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THE TRUE VINE

‘I am the true vine, and My Father is the husbandman. Every branch in Me that beareth not fruit He taketh away; and every branch that beareth fruit He purgeth it, that it may bring forth more fruit. Now ye are clean through the word which I have spoken unto you. Abide in Me, and I in you. As the branch cannot bear fruit of itself, except it abide in the vine; no more can ye, except ye abide in Me.’—JOHN xv. 14.

WHAT suggested this lovely parable of the vine and the branches is equally unimportant and undiscoverable. Many guesses have been made, and, no doubt, as was the case with almost all our Lord’s parables, some external object gave occasion for it. It is a significant token of our Lord’s calm collectedness, even at that supreme and heart-shaking moment, that He should have been at leisure to observe, and to use for His purposes of teaching, something that was present at the instant. The deep and solemn lessons which He draws, perhaps from some vine by the wayside, are the richest and sweetest clusters that the vine has ever grown. The great truth in this chapter, applied in manifold directions, and viewed in many aspects, is that of the living union between Christ and those who believe on Him, and the parable of the vine and the branches affords the foundation for all which follows.

We take the first half of that parable now. It is somewhat difficult to trace the course of thought in it, but there seems to be, first of all, the similitude set forth, without explanation or interpretation, in its most general terms, and then various aspects in which its applications to Christian duty are taken up and reiterated, I simply follow the words which I have read for my text.

I. We have then, first, the Vine in the vital unity of all its parts.

‘I am the True Vine,’ of which the material one to which He perhaps points, is but a shadow and an emblem. The reality lies in Him. We shall best understand the deep significance and beauty of this thought if we recur in imagination to some of those great vines which we sometimes see in royal conservatories, where for hundred of yards the pliant branches stretch along the espaliers, and yet one life pervades the whole, from the root, through the crooked stem, right away to the last leaf at the top of the farthest branch, and reddens and mellows every cluster, ‘So,’ says Christ, ‘between Me and the totality of them that hold by Me in faith there is one life, passing ever from root through branches, and ever bearing fruit.’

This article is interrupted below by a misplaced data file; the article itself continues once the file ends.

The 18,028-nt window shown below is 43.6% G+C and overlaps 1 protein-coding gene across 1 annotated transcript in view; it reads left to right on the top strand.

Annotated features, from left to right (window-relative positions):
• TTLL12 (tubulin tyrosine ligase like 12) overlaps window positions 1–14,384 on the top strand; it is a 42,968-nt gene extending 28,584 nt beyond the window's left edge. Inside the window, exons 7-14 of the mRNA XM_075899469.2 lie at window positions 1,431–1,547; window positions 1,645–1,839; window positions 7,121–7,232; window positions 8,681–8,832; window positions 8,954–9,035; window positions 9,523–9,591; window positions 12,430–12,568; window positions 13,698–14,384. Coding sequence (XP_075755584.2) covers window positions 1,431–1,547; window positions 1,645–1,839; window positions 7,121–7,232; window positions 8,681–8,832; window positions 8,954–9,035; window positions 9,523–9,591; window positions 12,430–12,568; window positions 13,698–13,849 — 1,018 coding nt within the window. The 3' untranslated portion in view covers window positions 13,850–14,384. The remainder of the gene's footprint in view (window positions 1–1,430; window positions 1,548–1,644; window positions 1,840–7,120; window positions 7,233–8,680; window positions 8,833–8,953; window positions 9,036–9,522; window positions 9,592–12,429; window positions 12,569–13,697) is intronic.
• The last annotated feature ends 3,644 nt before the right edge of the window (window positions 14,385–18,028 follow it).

Let me remind you that this great thought of the unity of life between Jesus Christ and all that believe upon Him is the familiar teaching of Scripture, and is set forth by other emblems besides that of the vine, the queen of the vegetable world; for we have it in the metaphor of the body and its members, where not only are the many members declared to be parts of one body, but the name of the collective body, made up of many members, is Christ. ‘So also is’—not as we might expect, ‘the Church,’ but—‘Christ,’ the whole bearing the name of Him who is the Source of life to every part. Personality remains, individuality remains: I am I, and He is He, and thou art thou; but across the awful gulf of individual consciousness which parts us from one another, Jesus Christ assumes the Divine prerogative of passing and joining Himself to each of us, if we love Him and trust Him, in a union so close, and with a communication of life so real, that every other union which we know is but a faint and far-off adumbration of it. A oneness of life from root to branch, which is the sole cause of fruitfulness and growth, is taught us here.

And then let me remind you that that living unity between Jesus Christ and all who love Him is a oneness which necessarily results in oneness of relation to God and men, in oneness of character, and in oneness of destiny. In relation to God, He is the Son, and we in Him receive the standing of sons. He has access ever into the Father’s presence, and we through Him and in Him have access with confidence and are accepted in the Beloved. In relation to men, since He is Light, we, touched with His light, are also, in our measure and degree, the lights of the world; and in the proportion in which we receive into our souls, by patient abiding in Jesus Christ, the very power of His Spirit, we, too, become God’s anointed, subordinately but truly His messiahs, for He Himself says: ‘As the Father hath sent Me, even so I send you.’

In regard to character, the living union between Christ and His members results in a similarity if not identity of character, and with His righteousness we are clothed, and by that righteousness we are justified, and by that righteousness we are sanctified. The oneness between Christ and His children is the ground at once of their forgiveness and acceptance, and of all virtue and nobleness of life and conduct that can ever be theirs.

And, in like manner, we can look forward and be sure that we are so closely joined with Him, if we love Him and trust Him, that it is impossible but that where He is there shall also His servants be; and that what He is that shall also His servants be. For the oneness of life, by which we are delivered from the bondage of corruption and the law of sin and death here, will never halt nor cease until it brings us into the unity of His glory, ‘the measure of the stature of the fullness of Christ.’ And as He sits on the Father’s throne, His children must needs sit with Him, on His throne.